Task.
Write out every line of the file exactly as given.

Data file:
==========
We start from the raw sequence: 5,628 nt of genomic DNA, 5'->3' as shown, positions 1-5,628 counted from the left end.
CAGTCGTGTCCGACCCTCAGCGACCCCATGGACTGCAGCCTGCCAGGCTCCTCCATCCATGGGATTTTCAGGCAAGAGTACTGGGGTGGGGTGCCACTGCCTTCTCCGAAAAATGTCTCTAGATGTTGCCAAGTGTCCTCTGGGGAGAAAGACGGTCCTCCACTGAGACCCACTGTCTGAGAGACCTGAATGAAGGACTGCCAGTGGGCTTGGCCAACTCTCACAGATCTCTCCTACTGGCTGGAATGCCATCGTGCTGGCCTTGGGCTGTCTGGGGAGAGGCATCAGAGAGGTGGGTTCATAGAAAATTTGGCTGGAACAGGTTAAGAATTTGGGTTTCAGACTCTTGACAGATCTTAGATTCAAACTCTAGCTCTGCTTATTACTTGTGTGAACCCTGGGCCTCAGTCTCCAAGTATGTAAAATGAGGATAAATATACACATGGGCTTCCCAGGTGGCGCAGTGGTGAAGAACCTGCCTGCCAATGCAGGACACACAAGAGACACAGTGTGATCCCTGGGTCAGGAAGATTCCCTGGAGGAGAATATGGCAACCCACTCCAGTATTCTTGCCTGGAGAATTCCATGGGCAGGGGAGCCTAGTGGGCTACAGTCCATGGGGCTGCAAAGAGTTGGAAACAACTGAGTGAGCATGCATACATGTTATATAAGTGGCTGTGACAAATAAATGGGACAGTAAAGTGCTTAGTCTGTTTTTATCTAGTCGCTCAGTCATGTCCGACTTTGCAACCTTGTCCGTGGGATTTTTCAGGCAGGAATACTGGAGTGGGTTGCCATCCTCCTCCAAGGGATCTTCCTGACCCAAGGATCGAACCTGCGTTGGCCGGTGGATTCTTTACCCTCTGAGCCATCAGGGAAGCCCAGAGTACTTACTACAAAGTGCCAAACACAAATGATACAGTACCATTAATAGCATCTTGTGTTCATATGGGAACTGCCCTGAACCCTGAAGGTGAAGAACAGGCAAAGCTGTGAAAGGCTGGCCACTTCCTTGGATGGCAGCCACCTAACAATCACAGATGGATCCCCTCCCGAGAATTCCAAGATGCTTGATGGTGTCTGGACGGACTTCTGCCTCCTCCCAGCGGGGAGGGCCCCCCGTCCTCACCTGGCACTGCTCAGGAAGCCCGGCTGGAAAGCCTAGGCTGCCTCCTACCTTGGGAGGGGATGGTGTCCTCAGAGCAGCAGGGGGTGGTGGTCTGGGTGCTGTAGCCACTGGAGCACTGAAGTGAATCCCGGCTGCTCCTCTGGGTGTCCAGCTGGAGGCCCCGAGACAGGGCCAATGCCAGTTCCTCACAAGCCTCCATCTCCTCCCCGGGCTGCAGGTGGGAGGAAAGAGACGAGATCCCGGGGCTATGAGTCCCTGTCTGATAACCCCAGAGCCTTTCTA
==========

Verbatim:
We start from the raw sequence: 5,628 nt of genomic DNA, 5'->3' as shown, positions 1-5,628 counted from the left end.
CAGTCGTGTCCGACCCTCAGCGACCCCATGGACTGCAGCCTGCCAGGCTCCTCCATCCATGGGATTTTCAGGCAAGAGTACTGGGGTGGGGTGCCACTGCCTTCTCCGAAAAATGTCTCTAGATGTTGCCAAGTGTCCTCTGGGGAGAAAGACGGTCCTCCACTGAGACCCACTGTCTGAGAGACCTGAATGAAGGACTGCCAGTGGGCTTGGCCAACTCTCACAGATCTCTCCTACTGGCTGGAATGCCATCGTGCTGGCCTTGGGCTGTCTGGGGAGAGGCATCAGAGAGGTGGGTTCATAGAAAATTTGGCTGGAACAGGTTAAGAATTTGGGTTTCAGACTCTTGACAGATCTTAGATTCAAACTCTAGCTCTGCTTATTACTTGTGTGAACCCTGGGCCTCAGTCTCCAAGTATGTAAAATGAGGATAAATATACACATGGGCTTCCCAGGTGGCGCAGTGGTGAAGAACCTGCCTGCCAATGCAGGACACACAAGAGACACAGTGTGATCCCTGGGTCAGGAAGATTCCCTGGAGGAGAATATGGCAACCCACTCCAGTATTCTTGCCTGGAGAATTCCATGGGCAGGGGAGCCTAGTGGGCTACAGTCCATGGGGCTGCAAAGAGTTGGAAACAACTGAGTGAGCATGCATACATGTTATATAAGTGGCTGTGACAAATAAATGGGACAGTAAAGTGCTTAGTCTGTTTTTATCTAGTCGCTCAGTCATGTCCGACTTTGCAACCTTGTCCGTGGGATTTTTCAGGCAGGAATACTGGAGTGGGTTGCCATCCTCCTCCAAGGGATCTTCCTGACCCAAGGATCGAACCTGCGTTGGCCGGTGGATTCTTTACCCTCTGAGCCATCAGGGAAGCCCAGAGTACTTACTACAAAGTGCCAAACACAAATGATACAGTACCATTAATAGCATCTTGTGTTCATATGGGAACTGCCCTGAACCCTGAAGGTGAAGAACAGGCAAAGCTGTGAAAGGCTGGCCACTTCCTTGGATGGCAGCCACCTAACAATCACAGATGGATCCCCTCCCGAGAATTCCAAGATGCTTGATGGTGTCTGGACGGACTTCTGCCTCCTCCCAGCGGGGAGGGCCCCCCGTCCTCACCTGGCACTGCTCAGGAAGCCCGGCTGGAAAGCCTAGGCTGCCTCCTACCTTGGGAGGGGATGGTGTCCTCAGAGCAGCAGGGGGTGGTGGTCTGGGTGCTGTAGCCACTGGAGCACTGAAGTGAATCCCGGCTGCTCCTCTGGGTGTCCAGCTGGAGGCCCCGAGACAGGGCCAATGCCAGTTCCTCACAAGCCTCCATCTCCTCCCCGGGCTGCAGGTGGGAGGAAAGAGACGAGATCCCGGGGCTATGAGTCCCTGTCTGATAACCCCAGAGCCTTTCTA